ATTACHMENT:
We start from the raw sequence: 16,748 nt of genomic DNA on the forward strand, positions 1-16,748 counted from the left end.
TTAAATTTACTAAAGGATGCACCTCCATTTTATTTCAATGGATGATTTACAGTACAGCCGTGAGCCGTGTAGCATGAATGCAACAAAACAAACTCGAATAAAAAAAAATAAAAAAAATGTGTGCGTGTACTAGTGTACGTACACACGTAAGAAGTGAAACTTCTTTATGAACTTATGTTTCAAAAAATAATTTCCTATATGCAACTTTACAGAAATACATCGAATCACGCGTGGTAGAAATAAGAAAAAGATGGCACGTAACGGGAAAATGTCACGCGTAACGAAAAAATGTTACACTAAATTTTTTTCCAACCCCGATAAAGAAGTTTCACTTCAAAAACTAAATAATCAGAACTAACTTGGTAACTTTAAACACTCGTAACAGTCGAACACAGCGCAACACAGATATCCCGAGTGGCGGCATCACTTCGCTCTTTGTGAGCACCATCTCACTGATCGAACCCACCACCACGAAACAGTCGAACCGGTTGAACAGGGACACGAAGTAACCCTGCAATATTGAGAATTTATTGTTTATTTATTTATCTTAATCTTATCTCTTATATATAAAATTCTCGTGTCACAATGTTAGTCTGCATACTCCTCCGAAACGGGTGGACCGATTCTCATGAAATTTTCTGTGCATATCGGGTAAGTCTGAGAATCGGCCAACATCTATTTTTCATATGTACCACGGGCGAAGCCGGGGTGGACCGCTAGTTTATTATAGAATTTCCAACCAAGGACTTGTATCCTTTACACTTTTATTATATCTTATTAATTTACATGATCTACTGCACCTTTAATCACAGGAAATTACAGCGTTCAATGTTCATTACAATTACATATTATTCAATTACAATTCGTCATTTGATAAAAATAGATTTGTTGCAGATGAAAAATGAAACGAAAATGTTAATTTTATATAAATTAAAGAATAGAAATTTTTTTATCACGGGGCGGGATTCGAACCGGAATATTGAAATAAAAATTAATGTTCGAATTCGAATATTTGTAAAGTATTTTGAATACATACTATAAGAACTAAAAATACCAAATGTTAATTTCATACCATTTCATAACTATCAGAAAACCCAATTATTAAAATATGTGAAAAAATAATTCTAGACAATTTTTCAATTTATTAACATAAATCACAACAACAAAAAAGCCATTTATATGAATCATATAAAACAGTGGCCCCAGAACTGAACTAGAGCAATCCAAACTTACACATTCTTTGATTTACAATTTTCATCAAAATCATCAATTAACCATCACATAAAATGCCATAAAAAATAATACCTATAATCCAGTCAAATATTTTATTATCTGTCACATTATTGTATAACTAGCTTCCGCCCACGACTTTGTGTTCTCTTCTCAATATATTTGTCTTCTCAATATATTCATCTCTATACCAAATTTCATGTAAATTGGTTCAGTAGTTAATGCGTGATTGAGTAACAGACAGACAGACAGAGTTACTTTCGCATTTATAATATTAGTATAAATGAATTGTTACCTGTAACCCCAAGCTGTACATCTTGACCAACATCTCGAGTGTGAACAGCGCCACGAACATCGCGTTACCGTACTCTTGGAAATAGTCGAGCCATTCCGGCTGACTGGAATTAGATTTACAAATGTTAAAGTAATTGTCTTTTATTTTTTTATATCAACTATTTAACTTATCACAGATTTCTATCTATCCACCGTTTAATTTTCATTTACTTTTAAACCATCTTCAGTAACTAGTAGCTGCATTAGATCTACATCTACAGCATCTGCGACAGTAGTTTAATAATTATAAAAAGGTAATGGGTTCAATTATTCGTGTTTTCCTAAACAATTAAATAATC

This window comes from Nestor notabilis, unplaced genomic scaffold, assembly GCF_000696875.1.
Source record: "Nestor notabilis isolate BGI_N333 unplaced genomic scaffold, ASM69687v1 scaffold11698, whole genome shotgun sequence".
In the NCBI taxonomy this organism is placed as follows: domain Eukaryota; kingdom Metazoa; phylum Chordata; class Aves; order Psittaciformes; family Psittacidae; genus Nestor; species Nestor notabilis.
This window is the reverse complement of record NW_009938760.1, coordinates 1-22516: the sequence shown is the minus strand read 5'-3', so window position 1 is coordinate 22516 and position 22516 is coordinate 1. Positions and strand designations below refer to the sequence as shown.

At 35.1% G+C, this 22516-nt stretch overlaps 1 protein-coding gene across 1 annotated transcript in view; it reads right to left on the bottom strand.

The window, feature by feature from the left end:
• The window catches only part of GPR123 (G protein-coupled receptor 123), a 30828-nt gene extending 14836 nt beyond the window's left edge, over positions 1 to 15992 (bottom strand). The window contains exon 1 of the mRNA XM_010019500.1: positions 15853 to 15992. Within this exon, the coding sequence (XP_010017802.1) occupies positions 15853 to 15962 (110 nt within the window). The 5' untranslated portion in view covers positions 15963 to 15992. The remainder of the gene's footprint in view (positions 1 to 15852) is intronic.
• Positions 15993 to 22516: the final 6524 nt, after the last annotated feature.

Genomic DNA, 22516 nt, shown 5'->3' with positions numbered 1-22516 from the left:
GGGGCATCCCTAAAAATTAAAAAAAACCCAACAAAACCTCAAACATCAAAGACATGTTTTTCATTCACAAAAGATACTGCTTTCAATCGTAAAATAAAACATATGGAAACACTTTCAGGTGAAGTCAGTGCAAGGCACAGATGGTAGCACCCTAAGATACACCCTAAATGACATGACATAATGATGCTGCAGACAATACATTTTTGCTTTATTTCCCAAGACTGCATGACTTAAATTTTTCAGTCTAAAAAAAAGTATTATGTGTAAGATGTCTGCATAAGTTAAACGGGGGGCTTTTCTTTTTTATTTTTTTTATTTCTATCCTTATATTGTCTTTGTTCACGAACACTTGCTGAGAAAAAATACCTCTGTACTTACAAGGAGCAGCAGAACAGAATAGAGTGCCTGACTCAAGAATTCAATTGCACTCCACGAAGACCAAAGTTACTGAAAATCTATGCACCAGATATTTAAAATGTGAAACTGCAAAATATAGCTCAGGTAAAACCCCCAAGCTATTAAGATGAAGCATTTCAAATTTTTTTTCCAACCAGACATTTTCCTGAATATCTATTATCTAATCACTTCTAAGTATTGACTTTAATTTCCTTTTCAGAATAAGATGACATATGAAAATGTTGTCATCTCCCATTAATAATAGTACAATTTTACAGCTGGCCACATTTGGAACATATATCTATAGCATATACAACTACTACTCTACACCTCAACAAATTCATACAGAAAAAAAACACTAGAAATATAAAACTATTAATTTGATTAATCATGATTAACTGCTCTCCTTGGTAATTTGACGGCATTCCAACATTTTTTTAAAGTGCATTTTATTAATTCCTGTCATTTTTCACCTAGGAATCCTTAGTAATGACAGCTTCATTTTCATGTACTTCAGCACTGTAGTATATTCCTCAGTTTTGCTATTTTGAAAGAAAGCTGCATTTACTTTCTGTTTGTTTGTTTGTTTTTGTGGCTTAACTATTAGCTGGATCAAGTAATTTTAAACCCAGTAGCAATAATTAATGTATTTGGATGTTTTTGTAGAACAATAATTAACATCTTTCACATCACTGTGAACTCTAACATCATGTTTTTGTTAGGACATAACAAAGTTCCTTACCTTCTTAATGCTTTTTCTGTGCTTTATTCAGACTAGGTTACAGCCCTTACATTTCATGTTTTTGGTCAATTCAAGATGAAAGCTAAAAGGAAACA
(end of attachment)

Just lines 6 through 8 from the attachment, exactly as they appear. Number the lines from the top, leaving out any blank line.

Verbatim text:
This window is the reverse complement of record NW_009938760.1, coordinates 1-22516: the sequence shown is the minus strand read 5'-3', so window position 1 is coordinate 22516 and position 22516 is coordinate 1. Positions and strand designations below refer to the sequence as shown.

At 35.1% G+C, this 22516-nt stretch overlaps 1 protein-coding gene across 1 annotated transcript in view; it reads right to left on the bottom strand.

The window, feature by feature from the left end: